Embezzlement takes place when a person intentionally uses funds for a purpose other than it was originally intended for. The embezzler may create bills and receipts for activities that did not occur or resources that were not purchased and then use the money for personal expenses. Ponzi schemes are also seen as embezzlement, as is keeping company cash. One of the biggest embezzlement schemes to date was the Enron scandal in October of 20211. Enron’s leaders were tied to the White House, which exacerbated the fallout. The company was found guilty of misrepresenting earnings, while several executives were guilty of embezzling retirement funds. The company went bankrupt, costing shareholders $74 billion, and its CEO was sentenced to serve 24 years in federal prison. 


Corporate espionage or industrial espionage is the practice of using espionage techniques for commercial or financial purposes. This may include trespassing onto a competitor’s property, hacking their files, posing as an employee to glean trade secrets, or using malware attacks against their website. Corporate espionage could also refer to disgruntled employees who share information about their employer with a competitor, as was the case with Steven L Davis, a process controls engineer for Wright Industries, a subcontractor for Gillette. After being demoted, Davis sold trade secrets about the company’s Mach 3 project to competitors. Some of the competitors reported Davis to the FBI, and he was sentenced to two years in prison. 

How Financial Institutions Can Detect and Address White-Collar Crime 

Banks and financial services companies have faced increasing pressure from regulators about their role in (advertently or inadvertently) facilitating white-collar crime, including money laundering and fraud. Western Union is facing a $586 million settlement for aiding criminals in money laundering by not maintaining an effective anti-money laundering program. An entrepreneur from Greece has also filed a suit against the Royal Bank of Canada (RBC), asserting that he lost his business due to fraud, principally because his bank encouraged him to trust a fraudster who had applied for a loan with the bank. Lloyds Banking Group also compensated small business customers to the tune of £245 million for their role in a high-profile fraud case involving HBOS Reading.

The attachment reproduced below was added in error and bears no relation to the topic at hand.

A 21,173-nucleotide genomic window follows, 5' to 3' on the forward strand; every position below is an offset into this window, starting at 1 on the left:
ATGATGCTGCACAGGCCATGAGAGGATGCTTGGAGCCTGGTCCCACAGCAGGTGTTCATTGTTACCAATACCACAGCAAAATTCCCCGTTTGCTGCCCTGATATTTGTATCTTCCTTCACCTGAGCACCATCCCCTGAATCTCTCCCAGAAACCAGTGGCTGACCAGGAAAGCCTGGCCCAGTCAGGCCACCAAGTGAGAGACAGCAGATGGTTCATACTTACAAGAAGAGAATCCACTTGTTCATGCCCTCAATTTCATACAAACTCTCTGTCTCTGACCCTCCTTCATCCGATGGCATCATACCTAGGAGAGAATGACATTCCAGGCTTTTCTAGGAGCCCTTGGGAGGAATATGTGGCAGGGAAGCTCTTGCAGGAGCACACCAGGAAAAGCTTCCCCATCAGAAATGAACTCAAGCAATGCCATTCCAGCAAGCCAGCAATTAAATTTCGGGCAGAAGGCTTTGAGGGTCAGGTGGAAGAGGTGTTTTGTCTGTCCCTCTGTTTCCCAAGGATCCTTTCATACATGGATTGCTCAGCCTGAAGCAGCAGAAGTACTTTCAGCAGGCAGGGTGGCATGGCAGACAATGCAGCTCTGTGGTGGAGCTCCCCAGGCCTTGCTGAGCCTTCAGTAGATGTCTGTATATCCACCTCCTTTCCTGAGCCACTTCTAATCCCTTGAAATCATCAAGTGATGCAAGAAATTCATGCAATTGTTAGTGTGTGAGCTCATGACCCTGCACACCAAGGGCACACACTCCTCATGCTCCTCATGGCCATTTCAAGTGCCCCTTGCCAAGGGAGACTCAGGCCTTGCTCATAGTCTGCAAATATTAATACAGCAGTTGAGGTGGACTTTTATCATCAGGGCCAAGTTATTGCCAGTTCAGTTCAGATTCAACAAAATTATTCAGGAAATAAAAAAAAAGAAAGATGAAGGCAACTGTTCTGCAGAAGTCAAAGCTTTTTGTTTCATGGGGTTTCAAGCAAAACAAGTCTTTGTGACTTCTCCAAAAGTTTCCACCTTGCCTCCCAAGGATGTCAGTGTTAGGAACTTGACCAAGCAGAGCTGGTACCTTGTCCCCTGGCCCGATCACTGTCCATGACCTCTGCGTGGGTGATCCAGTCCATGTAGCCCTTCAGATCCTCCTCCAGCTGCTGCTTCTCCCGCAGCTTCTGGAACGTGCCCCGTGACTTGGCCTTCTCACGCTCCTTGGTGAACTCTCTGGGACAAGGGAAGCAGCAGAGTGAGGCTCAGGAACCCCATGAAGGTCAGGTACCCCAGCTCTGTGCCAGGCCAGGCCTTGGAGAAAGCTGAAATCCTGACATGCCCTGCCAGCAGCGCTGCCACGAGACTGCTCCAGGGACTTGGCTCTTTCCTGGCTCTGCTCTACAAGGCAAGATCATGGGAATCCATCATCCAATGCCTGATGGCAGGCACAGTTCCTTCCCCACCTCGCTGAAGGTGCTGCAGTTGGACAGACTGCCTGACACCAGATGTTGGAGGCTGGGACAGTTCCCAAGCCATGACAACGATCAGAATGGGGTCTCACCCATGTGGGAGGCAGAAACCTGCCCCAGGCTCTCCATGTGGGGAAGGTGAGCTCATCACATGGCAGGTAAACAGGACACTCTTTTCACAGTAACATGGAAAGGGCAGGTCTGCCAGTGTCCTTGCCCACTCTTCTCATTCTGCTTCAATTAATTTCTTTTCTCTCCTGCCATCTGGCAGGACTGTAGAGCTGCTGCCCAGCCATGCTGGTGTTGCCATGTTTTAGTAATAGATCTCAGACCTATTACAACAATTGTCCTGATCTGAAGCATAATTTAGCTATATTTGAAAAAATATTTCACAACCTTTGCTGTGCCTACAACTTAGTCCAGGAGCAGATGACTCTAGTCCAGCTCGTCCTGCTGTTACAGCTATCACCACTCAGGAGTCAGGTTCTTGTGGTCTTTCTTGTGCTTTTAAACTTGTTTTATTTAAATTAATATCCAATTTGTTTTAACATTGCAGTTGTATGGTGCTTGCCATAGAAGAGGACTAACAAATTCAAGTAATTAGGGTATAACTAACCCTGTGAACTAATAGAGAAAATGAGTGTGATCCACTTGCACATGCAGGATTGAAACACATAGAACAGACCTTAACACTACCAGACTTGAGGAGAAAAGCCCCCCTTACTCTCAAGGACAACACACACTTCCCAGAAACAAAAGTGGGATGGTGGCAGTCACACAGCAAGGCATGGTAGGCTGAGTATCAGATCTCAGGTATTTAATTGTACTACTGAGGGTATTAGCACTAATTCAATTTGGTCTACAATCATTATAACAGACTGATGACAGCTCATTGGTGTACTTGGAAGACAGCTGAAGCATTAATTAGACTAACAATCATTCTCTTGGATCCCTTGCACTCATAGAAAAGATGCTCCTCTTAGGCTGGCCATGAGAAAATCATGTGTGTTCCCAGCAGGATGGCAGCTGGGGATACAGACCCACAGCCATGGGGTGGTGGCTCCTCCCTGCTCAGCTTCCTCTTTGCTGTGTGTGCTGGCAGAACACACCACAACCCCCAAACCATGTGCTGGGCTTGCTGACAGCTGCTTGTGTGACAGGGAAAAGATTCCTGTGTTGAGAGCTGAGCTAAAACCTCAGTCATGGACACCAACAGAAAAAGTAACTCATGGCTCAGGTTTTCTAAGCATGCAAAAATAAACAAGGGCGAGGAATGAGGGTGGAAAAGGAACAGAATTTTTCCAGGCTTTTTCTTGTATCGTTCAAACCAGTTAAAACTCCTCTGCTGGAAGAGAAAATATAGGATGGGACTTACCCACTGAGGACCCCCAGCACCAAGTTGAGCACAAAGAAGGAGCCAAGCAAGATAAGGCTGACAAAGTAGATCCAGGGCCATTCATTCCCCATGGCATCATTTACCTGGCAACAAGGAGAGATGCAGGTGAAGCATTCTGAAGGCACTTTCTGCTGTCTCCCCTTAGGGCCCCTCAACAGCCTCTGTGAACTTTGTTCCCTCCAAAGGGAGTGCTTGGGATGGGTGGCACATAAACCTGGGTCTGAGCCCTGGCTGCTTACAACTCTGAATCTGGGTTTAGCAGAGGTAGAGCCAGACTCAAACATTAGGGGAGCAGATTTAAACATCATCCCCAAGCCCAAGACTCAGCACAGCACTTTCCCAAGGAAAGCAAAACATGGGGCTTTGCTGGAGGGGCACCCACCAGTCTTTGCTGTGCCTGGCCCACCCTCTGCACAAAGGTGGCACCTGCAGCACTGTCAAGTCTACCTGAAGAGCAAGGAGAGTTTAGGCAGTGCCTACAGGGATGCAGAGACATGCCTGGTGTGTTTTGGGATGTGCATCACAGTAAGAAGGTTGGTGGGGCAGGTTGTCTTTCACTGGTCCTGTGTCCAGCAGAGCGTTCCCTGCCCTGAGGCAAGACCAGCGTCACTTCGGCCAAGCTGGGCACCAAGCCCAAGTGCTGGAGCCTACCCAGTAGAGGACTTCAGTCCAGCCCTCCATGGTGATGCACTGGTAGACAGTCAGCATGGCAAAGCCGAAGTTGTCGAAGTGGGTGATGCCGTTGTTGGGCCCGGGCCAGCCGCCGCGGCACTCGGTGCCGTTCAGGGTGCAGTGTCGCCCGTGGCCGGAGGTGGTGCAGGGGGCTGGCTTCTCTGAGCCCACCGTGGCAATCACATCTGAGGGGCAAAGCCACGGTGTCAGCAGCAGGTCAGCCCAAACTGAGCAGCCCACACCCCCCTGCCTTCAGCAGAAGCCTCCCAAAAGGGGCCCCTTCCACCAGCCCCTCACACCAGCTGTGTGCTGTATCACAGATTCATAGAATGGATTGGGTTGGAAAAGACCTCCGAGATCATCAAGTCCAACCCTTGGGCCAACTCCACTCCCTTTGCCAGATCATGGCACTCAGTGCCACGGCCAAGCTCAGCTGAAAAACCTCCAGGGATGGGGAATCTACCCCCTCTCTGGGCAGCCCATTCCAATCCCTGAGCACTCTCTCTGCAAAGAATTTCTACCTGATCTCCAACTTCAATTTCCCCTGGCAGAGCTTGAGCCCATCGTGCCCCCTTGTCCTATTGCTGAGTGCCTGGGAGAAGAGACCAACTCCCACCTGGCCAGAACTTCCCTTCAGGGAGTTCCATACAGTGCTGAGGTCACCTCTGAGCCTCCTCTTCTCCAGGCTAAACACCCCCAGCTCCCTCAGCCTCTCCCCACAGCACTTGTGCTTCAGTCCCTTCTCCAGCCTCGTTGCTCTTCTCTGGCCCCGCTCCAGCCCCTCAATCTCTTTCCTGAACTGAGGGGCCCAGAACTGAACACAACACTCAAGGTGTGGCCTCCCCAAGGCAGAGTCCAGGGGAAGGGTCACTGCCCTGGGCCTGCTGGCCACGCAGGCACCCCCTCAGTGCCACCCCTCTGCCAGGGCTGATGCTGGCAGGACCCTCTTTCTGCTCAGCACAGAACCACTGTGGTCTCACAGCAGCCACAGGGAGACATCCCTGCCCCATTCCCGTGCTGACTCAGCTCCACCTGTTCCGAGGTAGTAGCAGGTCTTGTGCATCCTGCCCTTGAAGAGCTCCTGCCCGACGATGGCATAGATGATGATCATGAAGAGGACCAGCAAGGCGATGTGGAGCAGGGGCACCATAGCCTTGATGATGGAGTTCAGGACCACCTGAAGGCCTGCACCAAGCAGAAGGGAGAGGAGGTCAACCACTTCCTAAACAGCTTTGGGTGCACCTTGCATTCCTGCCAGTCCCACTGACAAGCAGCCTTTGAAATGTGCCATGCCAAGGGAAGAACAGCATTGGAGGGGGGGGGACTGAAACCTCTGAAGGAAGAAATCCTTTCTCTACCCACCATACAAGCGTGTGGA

Financial institutions are not only highly vulnerable to lawsuits but should be aware of the impact their unwitting involvement in white-collar crime may have on customer loyalty. Being found guilty of failures to prevent white-collar crime (or participating in white-collar crime) may lead to reprimands, termination of licenses and memberships, or even jail time. Financial institutions must become diligent in their efforts to detect and act upon employees or customers involved in fraudulent schemes. 

White-collar crimes can be detected through rigorous internal monitoring, audits, and reporting systems. Financial companies should also develop defense mechanisms protecting their business against employees who abuse their positions to move up in their careers or for financial gain. One of the most effective preventative measures would be to apply due diligence checks against candidates before they are hired to ensure that there are no red flag indicators that the employee may become involved in white-collar crime, e.g. being in a dire financial situation or a past history of financial crime. 

Risk assessments developed as part of an effective compliance program should be central to the organization’s defense against white-collar crime. sanctions.io helps you with your internal Sanctions & AML compliance screening process.